Historically, one of the main value propositions of leveraging a BPMS was to ensure the business community had some agility and flexibility in how their processes operated without having to wait for resources from IT to make modifications. By transferring control of execution time behavior to business friendly models and rule sets, the various LOBs were able to tweak and modify various elements of a process in order to ensure the process was operating as desired. On almost every client engagement, I have been involved with, the question of how much control the process owner will have is inevitably asked. As we all know, there is a long history of tension between the IT and LOB functions. In response to changing business conditions and strategies, the LOBs drive more and more customization of solutions purchased or developed by IT. Couple this ever-changing demand with the historical use of a waterfall methodology and you have an environment begging for a new approach that would allow the LOBs to regain control of the way they do business. One of the comments I heard most often during discussions with clients on why they wanted a BPMS solution was "We want to do business the way we want to do business. Not the way IT says we have to."
With the assimilation of BEA's AquaLogic BPM into the Oracle BPM 11g release, the future assimilation of Lombardi into IBM's WebSphere behemoth, and Savvion's purchase by Progress, it would appear the business aspect of business process management is at risk of disappearing and instead being replaced with EAI 2.0. The organizations within Oracle and IBM that now respectively own the ALBPM and Lombardi products sell primarily to IT. The tools contained within the IBM WebSphere family and the Oracle Fusion Middleware family are IT-centric tools which are used to develop custom solutions. Lombardi and Oracle BPM 10g (a rebranded AquaLogic BPM 6.0) both have significantly more business friendly user interfaces which can be used fairly easily by business analyst and process owners. Will the future incarnations of the Lombardi and AquaLogic BPM products continue to have a strong business user focus? If they move away from the business user focus, are we not on course for EAI 2.0?
Bruce Silver had an interesting post on the Lombardi acquisition which contained some images provided by IBM on where Lombardi was going to fit within the WebSphere family. Much like Oracle tried to do with the AquaLogic BPM product, IBM has squarely positioned Lombardi as solely a departmental (read not as impactful and valuable) solution. For enterprise BPM implementations, IBM, again much like Oracle did in 2009, is recommending their legacy BPM products. While it would appear that with the release of Oracle BPM 11g, Oracle is attempting to change tact a bit and start to focus more on both the LOB and IT communities. However, it remains to be seen how much of the emphasis on the LOB is positioning versus a true strategic change. It will also be interesting to see how Oracle coordinates their Apps division (Siebel, JDE, etc.) with the Tech division (Fusion Middleware) if both groups decide it makes sense to talk to the LOB about owning process.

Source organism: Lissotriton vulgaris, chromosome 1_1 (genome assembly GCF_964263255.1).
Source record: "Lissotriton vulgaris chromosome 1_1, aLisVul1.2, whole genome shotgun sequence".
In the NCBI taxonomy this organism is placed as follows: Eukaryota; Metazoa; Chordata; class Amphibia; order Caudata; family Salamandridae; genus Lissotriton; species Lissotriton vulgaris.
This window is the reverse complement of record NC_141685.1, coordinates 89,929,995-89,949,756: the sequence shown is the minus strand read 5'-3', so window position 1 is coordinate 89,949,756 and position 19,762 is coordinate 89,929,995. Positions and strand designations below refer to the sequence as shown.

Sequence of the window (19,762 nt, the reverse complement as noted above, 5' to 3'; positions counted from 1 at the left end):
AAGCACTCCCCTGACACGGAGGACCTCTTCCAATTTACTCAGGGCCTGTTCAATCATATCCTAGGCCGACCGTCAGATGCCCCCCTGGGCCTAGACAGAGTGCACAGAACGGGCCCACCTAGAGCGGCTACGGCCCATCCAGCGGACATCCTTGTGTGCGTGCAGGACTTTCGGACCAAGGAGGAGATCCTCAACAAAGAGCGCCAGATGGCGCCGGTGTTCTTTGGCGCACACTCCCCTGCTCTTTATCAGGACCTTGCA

In 2009, there has been a significant amount of change in the BPM market. With the acquisitions of the pure play based BPM products by primarily IT focused organizations, the business drive course of the BPM market has a strong possibility to veer off course and continue the status quo of IT based projects not matching the LOB needs.
Looking back through Gartner BPM Magic Quadrant reports, it is evident the BPM market is still in flux. Gone are three out of the four companies within the leaders quadrant in the 2006 version. In the 2009 version, there are 22 organizations included (40 were evaluated) in the Magic Quadrant versus 16 in the 2006 version. Given this growth, it would appear the market for pure play BPM products is still strong. If the products from acquired companies get lost within IT centric organizations, there will be a significant opportunity for the pure play providers to capitalize on the LOB desire to control their processes and remove as much IT constraints as possible.
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